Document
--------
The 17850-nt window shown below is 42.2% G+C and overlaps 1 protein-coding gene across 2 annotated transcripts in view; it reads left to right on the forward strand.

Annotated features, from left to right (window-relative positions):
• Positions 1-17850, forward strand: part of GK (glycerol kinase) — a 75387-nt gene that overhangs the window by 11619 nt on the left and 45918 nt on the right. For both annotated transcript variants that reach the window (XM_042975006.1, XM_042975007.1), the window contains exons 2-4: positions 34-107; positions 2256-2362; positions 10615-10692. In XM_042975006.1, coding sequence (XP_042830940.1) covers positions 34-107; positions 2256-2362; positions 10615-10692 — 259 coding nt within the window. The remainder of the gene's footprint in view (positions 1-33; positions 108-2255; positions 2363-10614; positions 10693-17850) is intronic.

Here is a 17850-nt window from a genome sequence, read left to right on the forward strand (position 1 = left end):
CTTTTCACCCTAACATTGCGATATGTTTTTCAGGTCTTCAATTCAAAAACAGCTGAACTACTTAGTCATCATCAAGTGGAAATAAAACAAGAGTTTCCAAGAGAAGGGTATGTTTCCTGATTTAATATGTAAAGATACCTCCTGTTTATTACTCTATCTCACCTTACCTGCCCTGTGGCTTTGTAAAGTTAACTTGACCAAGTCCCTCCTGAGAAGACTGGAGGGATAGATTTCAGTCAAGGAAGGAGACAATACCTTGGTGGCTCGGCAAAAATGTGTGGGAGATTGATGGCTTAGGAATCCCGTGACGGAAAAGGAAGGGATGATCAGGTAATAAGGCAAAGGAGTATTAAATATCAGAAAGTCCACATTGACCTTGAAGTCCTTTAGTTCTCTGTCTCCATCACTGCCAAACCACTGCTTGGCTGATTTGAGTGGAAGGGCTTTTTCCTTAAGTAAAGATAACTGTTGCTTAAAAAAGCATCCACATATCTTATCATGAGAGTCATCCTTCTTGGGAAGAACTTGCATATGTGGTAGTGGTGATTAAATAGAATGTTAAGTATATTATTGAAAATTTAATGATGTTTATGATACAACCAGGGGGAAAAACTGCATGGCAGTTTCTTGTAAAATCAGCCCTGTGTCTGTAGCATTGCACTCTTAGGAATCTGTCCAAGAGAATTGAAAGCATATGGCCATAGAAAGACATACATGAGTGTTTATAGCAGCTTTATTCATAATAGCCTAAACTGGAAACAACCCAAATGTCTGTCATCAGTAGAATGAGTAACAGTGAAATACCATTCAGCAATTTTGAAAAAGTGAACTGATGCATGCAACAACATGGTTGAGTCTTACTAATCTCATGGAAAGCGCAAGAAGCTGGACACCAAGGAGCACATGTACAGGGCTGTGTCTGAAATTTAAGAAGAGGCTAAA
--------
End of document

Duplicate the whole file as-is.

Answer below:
The 17850-nt window shown below is 42.2% G+C and overlaps 1 protein-coding gene across 2 annotated transcripts in view; it reads left to right on the forward strand.

Annotated features, from left to right (window-relative positions):
• Positions 1-17850, forward strand: part of GK (glycerol kinase) — a 75387-nt gene that overhangs the window by 11619 nt on the left and 45918 nt on the right. For both annotated transcript variants that reach the window (XM_042975006.1, XM_042975007.1), the window contains exons 2-4: positions 34-107; positions 2256-2362; positions 10615-10692. In XM_042975006.1, coding sequence (XP_042830940.1) covers positions 34-107; positions 2256-2362; positions 10615-10692 — 259 coding nt within the window. The remainder of the gene's footprint in view (positions 1-33; positions 108-2255; positions 2363-10614; positions 10693-17850) is intronic.

Here is a 17850-nt window from a genome sequence, read left to right on the forward strand (position 1 = left end):
CTTTTCACCCTAACATTGCGATATGTTTTTCAGGTCTTCAATTCAAAAACAGCTGAACTACTTAGTCATCATCAAGTGGAAATAAAACAAGAGTTTCCAAGAGAAGGGTATGTTTCCTGATTTAATATGTAAAGATACCTCCTGTTTATTACTCTATCTCACCTTACCTGCCCTGTGGCTTTGTAAAGTTAACTTGACCAAGTCCCTCCTGAGAAGACTGGAGGGATAGATTTCAGTCAAGGAAGGAGACAATACCTTGGTGGCTCGGCAAAAATGTGTGGGAGATTGATGGCTTAGGAATCCCGTGACGGAAAAGGAAGGGATGATCAGGTAATAAGGCAAAGGAGTATTAAATATCAGAAAGTCCACATTGACCTTGAAGTCCTTTAGTTCTCTGTCTCCATCACTGCCAAACCACTGCTTGGCTGATTTGAGTGGAAGGGCTTTTTCCTTAAGTAAAGATAACTGTTGCTTAAAAAAGCATCCACATATCTTATCATGAGAGTCATCCTTCTTGGGAAGAACTTGCATATGTGGTAGTGGTGATTAAATAGAATGTTAAGTATATTATTGAAAATTTAATGATGTTTATGATACAACCAGGGGGAAAAACTGCATGGCAGTTTCTTGTAAAATCAGCCCTGTGTCTGTAGCATTGCACTCTTAGGAATCTGTCCAAGAGAATTGAAAGCATATGGCCATAGAAAGACATACATGAGTGTTTATAGCAGCTTTATTCATAATAGCCTAAACTGGAAACAACCCAAATGTCTGTCATCAGTAGAATGAGTAACAGTGAAATACCATTCAGCAATTTTGAAAAAGTGAACTGATGCATGCAACAACATGGTTGAGTCTTACTAATCTCATGGAAAGCGCAAGAAGCTGGACACCAAGGAGCACATGTACAGGGCTGTGTCTGAAATTTAAGAAGAGGCTAAA